I almost didn't go to see this because I thought the constraints on its production - the constraints of showing the final hours of people with living relatives, and the political and emotional constraints within US society - would have a stifling effect. I expected it to be sentimental, black-and-white and jingoistic. That would have been understandable, but not much fun to watch.
However I read a couple of five star reviews (in the Guardian and Observer) so I decided to go and see it last night. Wow. It's a superb film. Against all the odds - and you know my feelings about anti-Moslem invective and 'war on terror' propaganda - against those odds, it is a great piece of work. I recommend it.
It's shot in a documentary hand-held style, with minor actors and amateurs. The performances are quite low-key, and the first three quarters of the film are a slow build up. I thought it was effective, and emotionally powerful. There are many nice touches and the hijackers are shown in a balanced but not stupidly sympathetic way.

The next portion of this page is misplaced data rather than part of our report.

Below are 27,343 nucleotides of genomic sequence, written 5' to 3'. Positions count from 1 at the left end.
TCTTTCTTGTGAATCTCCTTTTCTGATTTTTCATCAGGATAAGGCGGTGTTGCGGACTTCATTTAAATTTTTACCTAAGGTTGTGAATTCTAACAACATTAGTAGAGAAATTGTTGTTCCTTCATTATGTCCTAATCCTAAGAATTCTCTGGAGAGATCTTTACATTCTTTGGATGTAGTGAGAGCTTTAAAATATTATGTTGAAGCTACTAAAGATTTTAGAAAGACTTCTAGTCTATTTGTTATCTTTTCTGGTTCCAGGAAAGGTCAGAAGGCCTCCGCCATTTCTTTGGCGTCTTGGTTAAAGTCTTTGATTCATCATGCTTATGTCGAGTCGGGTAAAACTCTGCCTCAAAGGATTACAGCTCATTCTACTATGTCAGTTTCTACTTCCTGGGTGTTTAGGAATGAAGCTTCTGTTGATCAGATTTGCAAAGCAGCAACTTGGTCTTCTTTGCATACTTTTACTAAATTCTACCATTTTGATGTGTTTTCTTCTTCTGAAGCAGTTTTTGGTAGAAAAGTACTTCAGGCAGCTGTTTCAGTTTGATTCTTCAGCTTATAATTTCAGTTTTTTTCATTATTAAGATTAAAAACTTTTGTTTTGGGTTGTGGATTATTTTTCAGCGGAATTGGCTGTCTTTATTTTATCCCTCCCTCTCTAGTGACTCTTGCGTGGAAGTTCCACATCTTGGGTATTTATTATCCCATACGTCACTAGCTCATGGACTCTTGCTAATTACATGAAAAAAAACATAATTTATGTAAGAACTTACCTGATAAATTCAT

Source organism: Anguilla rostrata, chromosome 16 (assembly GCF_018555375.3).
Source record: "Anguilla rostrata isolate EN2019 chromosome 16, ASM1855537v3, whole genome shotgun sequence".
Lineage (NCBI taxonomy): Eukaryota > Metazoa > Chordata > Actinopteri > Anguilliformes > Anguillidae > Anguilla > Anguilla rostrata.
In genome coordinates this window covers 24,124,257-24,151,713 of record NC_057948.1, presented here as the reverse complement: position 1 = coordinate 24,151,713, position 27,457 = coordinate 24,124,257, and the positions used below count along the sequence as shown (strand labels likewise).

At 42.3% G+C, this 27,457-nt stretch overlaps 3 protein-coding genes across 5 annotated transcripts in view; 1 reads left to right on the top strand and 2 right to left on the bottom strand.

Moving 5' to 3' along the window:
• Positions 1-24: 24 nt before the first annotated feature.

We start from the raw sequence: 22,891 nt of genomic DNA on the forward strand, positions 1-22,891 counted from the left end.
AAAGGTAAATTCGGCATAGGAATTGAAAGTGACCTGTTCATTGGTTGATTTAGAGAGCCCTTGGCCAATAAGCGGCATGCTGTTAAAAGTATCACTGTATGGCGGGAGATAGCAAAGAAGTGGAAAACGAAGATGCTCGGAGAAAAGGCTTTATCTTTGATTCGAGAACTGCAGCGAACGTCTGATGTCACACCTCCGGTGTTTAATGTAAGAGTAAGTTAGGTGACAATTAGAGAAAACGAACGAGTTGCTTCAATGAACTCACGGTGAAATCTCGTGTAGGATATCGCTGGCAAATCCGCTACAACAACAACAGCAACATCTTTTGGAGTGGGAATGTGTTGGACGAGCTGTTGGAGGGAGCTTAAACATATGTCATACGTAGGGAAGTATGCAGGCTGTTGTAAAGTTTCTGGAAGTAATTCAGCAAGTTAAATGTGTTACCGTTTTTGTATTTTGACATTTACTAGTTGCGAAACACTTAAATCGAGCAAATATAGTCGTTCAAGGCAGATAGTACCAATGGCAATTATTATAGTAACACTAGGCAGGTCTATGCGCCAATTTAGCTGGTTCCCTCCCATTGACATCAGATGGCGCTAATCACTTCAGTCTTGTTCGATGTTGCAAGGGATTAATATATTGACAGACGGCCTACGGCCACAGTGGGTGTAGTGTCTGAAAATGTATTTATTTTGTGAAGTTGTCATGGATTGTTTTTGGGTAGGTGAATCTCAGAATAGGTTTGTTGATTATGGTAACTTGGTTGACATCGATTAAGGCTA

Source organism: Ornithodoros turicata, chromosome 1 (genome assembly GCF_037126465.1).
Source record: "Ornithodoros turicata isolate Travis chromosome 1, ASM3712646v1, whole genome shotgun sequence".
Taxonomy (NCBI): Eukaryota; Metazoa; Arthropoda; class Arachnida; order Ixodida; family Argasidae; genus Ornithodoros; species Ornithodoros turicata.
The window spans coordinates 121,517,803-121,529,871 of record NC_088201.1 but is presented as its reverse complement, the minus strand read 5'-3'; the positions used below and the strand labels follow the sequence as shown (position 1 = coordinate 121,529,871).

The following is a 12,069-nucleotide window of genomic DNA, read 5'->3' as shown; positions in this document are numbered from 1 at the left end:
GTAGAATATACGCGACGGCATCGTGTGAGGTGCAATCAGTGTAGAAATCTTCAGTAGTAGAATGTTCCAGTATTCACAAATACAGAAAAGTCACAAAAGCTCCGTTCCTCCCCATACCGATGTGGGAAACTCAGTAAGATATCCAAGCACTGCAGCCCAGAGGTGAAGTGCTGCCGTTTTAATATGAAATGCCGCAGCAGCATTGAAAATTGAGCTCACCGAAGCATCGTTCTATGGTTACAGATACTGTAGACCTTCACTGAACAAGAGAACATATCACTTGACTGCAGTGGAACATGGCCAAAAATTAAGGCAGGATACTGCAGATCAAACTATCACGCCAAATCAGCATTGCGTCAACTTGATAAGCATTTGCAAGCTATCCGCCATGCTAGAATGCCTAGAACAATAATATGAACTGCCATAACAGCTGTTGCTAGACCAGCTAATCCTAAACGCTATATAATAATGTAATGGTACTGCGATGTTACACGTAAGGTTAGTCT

I have a few quibbles. As we don't know what actually happened, how do we know that the only German passenger was also the only coward and appeaser? How do we know all the women passengers were ineffectual? However, it could have happened like that, and it didn't spoil the film.
When the lights came up the audience sat in stunned silence, which seemed the most appropriate response.